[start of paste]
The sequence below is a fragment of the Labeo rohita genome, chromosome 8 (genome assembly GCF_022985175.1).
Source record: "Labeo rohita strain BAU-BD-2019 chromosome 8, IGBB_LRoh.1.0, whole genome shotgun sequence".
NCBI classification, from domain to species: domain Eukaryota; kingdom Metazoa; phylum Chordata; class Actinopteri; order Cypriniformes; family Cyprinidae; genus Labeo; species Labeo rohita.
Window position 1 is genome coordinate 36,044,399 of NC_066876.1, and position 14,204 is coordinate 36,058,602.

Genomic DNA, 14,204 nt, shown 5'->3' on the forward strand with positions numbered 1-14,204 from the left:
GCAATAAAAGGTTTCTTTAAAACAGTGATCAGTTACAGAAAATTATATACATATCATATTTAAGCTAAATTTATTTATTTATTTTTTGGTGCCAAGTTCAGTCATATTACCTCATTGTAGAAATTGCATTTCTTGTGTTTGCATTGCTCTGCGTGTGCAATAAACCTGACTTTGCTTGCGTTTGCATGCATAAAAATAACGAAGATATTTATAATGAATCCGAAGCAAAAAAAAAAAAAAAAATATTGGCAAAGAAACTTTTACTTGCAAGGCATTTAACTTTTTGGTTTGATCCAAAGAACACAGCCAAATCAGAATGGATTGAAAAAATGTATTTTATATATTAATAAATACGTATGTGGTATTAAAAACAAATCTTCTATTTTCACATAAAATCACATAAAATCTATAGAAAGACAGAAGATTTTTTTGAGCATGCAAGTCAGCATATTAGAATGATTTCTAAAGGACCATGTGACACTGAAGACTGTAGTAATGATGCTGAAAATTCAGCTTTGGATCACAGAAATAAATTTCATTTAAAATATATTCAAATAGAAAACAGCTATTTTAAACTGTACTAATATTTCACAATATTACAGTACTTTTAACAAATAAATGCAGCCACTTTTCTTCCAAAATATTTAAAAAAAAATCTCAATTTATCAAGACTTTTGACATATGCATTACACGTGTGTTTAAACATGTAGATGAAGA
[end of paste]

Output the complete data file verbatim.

The sequence below is a fragment of the Labeo rohita genome, chromosome 8 (genome assembly GCF_022985175.1).
Source record: "Labeo rohita strain BAU-BD-2019 chromosome 8, IGBB_LRoh.1.0, whole genome shotgun sequence".
NCBI classification, from domain to species: domain Eukaryota; kingdom Metazoa; phylum Chordata; class Actinopteri; order Cypriniformes; family Cyprinidae; genus Labeo; species Labeo rohita.
Window position 1 is genome coordinate 36,044,399 of NC_066876.1, and position 14,204 is coordinate 36,058,602.

Genomic DNA, 14,204 nt, shown 5'->3' on the forward strand with positions numbered 1-14,204 from the left:
GCAATAAAAGGTTTCTTTAAAACAGTGATCAGTTACAGAAAATTATATACATATCATATTTAAGCTAAATTTATTTATTTATTTTTTGGTGCCAAGTTCAGTCATATTACCTCATTGTAGAAATTGCATTTCTTGTGTTTGCATTGCTCTGCGTGTGCAATAAACCTGACTTTGCTTGCGTTTGCATGCATAAAAATAACGAAGATATTTATAATGAATCCGAAGCAAAAAAAAAAAAAAAAATATTGGCAAAGAAACTTTTACTTGCAAGGCATTTAACTTTTTGGTTTGATCCAAAGAACACAGCCAAATCAGAATGGATTGAAAAAATGTATTTTATATATTAATAAATACGTATGTGGTATTAAAAACAAATCTTCTATTTTCACATAAAATCACATAAAATCTATAGAAAGACAGAAGATTTTTTTGAGCATGCAAGTCAGCATATTAGAATGATTTCTAAAGGACCATGTGACACTGAAGACTGTAGTAATGATGCTGAAAATTCAGCTTTGGATCACAGAAATAAATTTCATTTAAAATATATTCAAATAGAAAACAGCTATTTTAAACTGTACTAATATTTCACAATATTACAGTACTTTTAACAAATAAATGCAGCCACTTTTCTTCCAAAATATTTAAAAAAAAATCTCAATTTATCAAGACTTTTGACATATGCATTACACGTGTGTTTAAACATGTAGATGAAGA